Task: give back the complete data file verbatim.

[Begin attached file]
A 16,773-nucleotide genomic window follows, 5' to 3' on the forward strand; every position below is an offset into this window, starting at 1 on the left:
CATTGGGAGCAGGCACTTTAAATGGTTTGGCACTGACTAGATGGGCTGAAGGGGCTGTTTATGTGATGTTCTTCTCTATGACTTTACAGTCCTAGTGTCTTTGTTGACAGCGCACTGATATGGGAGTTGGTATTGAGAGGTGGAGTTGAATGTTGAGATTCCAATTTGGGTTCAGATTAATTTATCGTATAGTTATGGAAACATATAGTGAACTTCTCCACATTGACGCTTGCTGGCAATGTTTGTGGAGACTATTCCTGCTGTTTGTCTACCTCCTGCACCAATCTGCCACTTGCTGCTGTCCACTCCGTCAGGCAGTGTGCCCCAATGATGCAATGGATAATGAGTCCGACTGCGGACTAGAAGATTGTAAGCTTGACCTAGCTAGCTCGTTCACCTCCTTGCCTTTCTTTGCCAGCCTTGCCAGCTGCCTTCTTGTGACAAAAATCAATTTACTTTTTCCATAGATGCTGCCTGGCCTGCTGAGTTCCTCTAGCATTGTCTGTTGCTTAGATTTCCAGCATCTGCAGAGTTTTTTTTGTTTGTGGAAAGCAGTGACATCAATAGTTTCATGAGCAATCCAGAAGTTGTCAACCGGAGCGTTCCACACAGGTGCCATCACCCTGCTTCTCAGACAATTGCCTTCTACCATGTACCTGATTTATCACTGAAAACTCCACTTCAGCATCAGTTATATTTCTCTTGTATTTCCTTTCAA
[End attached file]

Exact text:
A 16,773-nucleotide genomic window follows, 5' to 3' on the forward strand; every position below is an offset into this window, starting at 1 on the left:
CATTGGGAGCAGGCACTTTAAATGGTTTGGCACTGACTAGATGGGCTGAAGGGGCTGTTTATGTGATGTTCTTCTCTATGACTTTACAGTCCTAGTGTCTTTGTTGACAGCGCACTGATATGGGAGTTGGTATTGAGAGGTGGAGTTGAATGTTGAGATTCCAATTTGGGTTCAGATTAATTTATCGTATAGTTATGGAAACATATAGTGAACTTCTCCACATTGACGCTTGCTGGCAATGTTTGTGGAGACTATTCCTGCTGTTTGTCTACCTCCTGCACCAATCTGCCACTTGCTGCTGTCCACTCCGTCAGGCAGTGTGCCCCAATGATGCAATGGATAATGAGTCCGACTGCGGACTAGAAGATTGTAAGCTTGACCTAGCTAGCTCGTTCACCTCCTTGCCTTTCTTTGCCAGCCTTGCCAGCTGCCTTCTTGTGACAAAAATCAATTTACTTTTTCCATAGATGCTGCCTGGCCTGCTGAGTTCCTCTAGCATTGTCTGTTGCTTAGATTTCCAGCATCTGCAGAGTTTTTTTTGTTTGTGGAAAGCAGTGACATCAATAGTTTCATGAGCAATCCAGAAGTTGTCAACCGGAGCGTTCCACACAGGTGCCATCACCCTGCTTCTCAGACAATTGCCTTCTACCATGTACCTGATTTATCACTGAAAACTCCACTTCAGCATCAGTTATATTTCTCTTGTATTTCCTTTCAA